Patton Weighs in on College’s Challenges, Opportunities

By Joe Flaherty

Duke University Dean of Arts & Sciences Laurie L. Patton was in the middle of creating an ambitious new outreach forum, the Duke Forum for Scholars and Publics, when her idea hit a roadblock.

The world-renowned historian she had appointed the director of the forum wanted a premier space on campus. The only problem? A dean of academic affairs had already promised the space to university language instructors.

“My dean of academic affairs was invested in this and had been working hard on it,” Patton said in an interview. “This new director said, ‘I really want this space.’ And, bingo: potential conflict.”

Special Feature

College President-elect Laurie L. Patton spoke with the Campus in a wide-ranging interview during one of her recent visits to campus. Patton has been making periodic trips from Duke University, where she is Dean of Trinity College of Arts and Sciences and the Robert F. Durden Professor of Religion. She has been traveling to the College in order to meet and plan with members of the College community before she assumes office on July 1.

Her mediation between the two individuals who could have been at loggerheads says a great deal about Patton and what kind of leader she may be as the College’s 17th President.

Time, Space, Money, and Relationships

In this case, Patton examined how she could resolve it based on what she calls the key matrix of time, space, money and relationships. Instead of unilaterally moving ahead, her first step was creating the relationship to solve an issue of space.

“I said, ‘I’d like you to talk to each other about your common needs and figure out not whether you fight about the space but whether there is another space that  the Dean of Academic Affairs could have for the language lab, or if there is another space for Scholars and Publics that you could talk about,” Patton said. “And I want you to talk about it first and not me, because you’re closer to the ground and you know what you need.’ And luckily they are both good people and they talked.”

After a few renovations to an existing room, the dean and the incoming director figured out a mutually agreeable solution and the Duke Forum for Scholars and Publics (FSP) was born. Patton was confident that they could figure out a solution despite what originally looked to be a deal-breaker on both sides.

“We had to spend more money to do it but that was an example where creating a relationship, forcing them to talk about their actual space needs and investing a little more money solved the problem,” Patton said.

Even though this matrix might seem rigid, she said solving problems almost always boils down to a discussion of these four areas.

“I’d like to think that even though it’s a thing that I invoke regularly, it’s capacious enough so that you could still be creative with it no matter what,” Patton said.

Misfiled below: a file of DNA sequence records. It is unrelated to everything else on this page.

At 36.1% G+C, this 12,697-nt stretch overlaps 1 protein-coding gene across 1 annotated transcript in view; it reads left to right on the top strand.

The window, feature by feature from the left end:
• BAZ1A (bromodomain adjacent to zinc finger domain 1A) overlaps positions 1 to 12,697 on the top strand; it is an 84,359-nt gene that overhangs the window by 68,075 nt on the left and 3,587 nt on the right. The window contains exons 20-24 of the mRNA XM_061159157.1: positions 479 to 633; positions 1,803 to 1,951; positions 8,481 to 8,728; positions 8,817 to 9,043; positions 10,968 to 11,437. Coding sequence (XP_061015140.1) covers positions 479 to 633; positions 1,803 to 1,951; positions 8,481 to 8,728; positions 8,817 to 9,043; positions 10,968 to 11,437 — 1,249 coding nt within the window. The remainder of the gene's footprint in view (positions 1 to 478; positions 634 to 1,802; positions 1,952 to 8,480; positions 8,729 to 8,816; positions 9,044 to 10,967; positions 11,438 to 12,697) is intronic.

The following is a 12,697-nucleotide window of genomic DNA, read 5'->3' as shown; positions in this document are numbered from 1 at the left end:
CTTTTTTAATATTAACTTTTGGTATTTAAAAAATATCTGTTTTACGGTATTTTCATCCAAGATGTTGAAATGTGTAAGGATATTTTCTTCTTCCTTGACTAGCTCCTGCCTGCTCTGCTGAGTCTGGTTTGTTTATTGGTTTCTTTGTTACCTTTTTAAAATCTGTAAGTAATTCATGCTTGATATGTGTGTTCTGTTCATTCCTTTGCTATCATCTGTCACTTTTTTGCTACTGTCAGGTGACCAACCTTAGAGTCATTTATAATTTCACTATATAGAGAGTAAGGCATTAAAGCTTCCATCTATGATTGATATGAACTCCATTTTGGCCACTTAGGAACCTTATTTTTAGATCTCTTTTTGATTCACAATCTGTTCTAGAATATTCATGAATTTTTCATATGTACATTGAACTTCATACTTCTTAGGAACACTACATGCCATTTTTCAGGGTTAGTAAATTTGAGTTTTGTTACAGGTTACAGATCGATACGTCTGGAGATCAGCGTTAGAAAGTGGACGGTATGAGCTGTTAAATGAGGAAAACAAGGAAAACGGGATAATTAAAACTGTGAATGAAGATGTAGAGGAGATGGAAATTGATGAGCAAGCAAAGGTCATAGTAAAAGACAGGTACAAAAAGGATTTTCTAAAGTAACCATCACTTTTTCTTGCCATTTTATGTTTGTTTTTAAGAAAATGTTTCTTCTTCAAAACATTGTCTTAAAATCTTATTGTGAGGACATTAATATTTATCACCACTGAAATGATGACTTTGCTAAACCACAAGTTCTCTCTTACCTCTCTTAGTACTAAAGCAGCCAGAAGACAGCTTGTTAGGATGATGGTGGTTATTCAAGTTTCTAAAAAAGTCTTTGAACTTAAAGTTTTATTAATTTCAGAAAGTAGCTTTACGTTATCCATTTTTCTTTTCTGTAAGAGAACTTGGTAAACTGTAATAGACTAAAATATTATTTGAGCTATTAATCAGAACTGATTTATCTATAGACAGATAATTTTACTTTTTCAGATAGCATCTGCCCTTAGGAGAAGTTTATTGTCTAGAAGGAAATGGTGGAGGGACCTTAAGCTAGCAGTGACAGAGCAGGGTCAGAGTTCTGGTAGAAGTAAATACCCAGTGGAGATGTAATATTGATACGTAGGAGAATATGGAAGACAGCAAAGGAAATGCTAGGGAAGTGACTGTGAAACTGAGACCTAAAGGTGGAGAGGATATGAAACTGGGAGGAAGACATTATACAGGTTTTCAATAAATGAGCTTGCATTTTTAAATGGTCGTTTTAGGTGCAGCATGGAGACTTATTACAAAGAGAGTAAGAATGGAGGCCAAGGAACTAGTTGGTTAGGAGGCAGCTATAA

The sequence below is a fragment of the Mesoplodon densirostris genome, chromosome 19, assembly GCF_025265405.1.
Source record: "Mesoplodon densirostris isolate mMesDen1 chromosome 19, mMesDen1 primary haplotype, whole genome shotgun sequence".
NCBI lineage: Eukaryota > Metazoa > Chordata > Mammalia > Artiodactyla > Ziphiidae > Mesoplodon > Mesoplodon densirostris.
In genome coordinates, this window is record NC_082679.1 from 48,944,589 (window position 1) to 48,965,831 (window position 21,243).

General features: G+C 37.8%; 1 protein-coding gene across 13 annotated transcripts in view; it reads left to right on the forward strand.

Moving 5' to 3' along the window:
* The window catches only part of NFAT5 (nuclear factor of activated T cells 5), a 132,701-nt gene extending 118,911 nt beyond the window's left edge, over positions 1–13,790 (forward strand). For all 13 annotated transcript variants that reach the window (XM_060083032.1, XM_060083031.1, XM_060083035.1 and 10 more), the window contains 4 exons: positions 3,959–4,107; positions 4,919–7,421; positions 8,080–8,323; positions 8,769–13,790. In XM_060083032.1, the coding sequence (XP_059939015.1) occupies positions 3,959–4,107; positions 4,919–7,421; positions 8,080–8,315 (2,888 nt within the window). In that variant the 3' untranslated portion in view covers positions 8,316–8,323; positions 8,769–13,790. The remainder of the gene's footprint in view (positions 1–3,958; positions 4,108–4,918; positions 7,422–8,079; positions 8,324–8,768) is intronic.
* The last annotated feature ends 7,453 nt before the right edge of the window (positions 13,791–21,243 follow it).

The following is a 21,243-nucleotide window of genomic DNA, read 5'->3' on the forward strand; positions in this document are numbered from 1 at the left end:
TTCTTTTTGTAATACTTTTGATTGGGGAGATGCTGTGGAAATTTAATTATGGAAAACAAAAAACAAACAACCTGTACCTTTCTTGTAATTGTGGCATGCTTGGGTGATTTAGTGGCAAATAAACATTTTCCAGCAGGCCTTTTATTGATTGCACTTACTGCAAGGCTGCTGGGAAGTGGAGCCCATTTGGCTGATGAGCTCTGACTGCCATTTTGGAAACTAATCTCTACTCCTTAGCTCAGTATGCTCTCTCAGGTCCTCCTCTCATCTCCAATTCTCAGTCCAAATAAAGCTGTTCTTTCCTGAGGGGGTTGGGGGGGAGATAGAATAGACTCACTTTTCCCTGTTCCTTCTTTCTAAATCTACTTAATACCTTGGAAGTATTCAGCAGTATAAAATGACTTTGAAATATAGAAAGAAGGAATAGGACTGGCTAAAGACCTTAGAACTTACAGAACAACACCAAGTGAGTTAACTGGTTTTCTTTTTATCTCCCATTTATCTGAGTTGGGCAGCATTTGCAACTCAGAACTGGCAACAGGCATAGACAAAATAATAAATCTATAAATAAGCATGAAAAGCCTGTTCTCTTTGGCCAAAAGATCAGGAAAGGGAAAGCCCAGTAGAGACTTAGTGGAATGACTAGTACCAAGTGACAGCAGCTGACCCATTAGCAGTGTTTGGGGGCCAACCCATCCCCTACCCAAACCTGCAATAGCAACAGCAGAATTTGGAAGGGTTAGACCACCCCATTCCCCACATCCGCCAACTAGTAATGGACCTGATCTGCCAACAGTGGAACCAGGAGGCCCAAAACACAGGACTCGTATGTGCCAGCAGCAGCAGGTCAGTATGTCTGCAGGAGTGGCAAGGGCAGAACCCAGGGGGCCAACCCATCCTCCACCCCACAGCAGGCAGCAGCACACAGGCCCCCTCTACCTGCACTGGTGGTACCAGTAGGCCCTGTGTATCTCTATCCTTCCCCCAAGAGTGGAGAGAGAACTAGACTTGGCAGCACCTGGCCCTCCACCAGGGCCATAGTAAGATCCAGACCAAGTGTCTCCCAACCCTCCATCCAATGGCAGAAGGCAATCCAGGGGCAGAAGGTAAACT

The Sense of the Whole

Patton’s rationale for creating FSP fits into her broader thoughts on how higher education ought to interact with the community.

“If institutions of higher learning do not become more outward-facing, then we’re in trouble,” Patton said. “I think that’s true of colleges. I think that’s true of universities. I wanted to create a space where scholars, where they live—which is creating their research—could immediately translate their research to the outer world in addition to working with members of the community who are outside the guild to co-create scholarship.”

Patton describes FSP as a “signature initiative” for her at Duke and has already met with the Middlebury selectboard to explore potential collaboration between town and College.

Patton said, “I wanted to signal early on how much I want to work with the Middlebury community.”

She also has experience with the Duke-Durham Neighborhood Partnership. The office facilitates service learning in Durham as well as economic and community development.

Patton maintains that Middlebury’s relationship to a local community in conjunction with a global outlook is something few other colleges can claim.

“The rural and cosmopolitan is Middlebury’s unique genius,” Patton said. “There is something very profound about that combination that people got when they founded this place and it keeps getting iterated.”

The Language Schools and Middlebury’s environmental studies strength were both underway long before “going global” or “sustainability” were buzzwords, said Patton. Nevertheless, these auxiliary programs present challenges when grappling with what seems to be the zero-sum game of administrative resources. 

For Patton, imagining a bigger sense of the whole is Middlebury’s biggest challenge in the next five or 10 years.

“Middlebury has grown and now we’re in this new space,” Patton said. “The College should remain at the center of everything we do but there are all these other units that have amazing trajectories—Monterey being the most recent, but also a lot of others.” 

Patton, despite being a prodigious fund-raiser while at Duke, said she is not sure you can ever raise money fast enough to always “expand the pie” for every facet of the College.  (At Duke, Patton and the development office, through a campaign called Duke Forward, have raised $343  million since 2011.)

She said the answer might lie in raising money while also gaining a new perspective on how the component parts of Middlebury can work together so they all benefit.

Patton explained, “I want to make sure that any decision in favor of one unit doesn’t mean that I’m therefore going to disfavor the others. That’s a hard step in an institution that is growing. We’re not growing into a university identity. We’re growing into leadership in this third space that is really interesting and really unique and really Middlebury. So, making sure as we grow and create—make Middlebury more Middlebury—how can we do that without reinforcing or creating a zero-sum game? That’s my one big concern: how we encourage all the units to have a sense of the whole from their particular perspective.”

Bridging the gaps between Middlebury and its other institutional arms will likely take effort. The College entered a new phase as a quasi-bicoastal institution with the acquisition of the Middlebury Institute of International Studies (formerly Monterey). However, Patton says the College can do habitual ventures that bring together the Institute and the undergraduate College, or the College and Bread Loaf, and so on.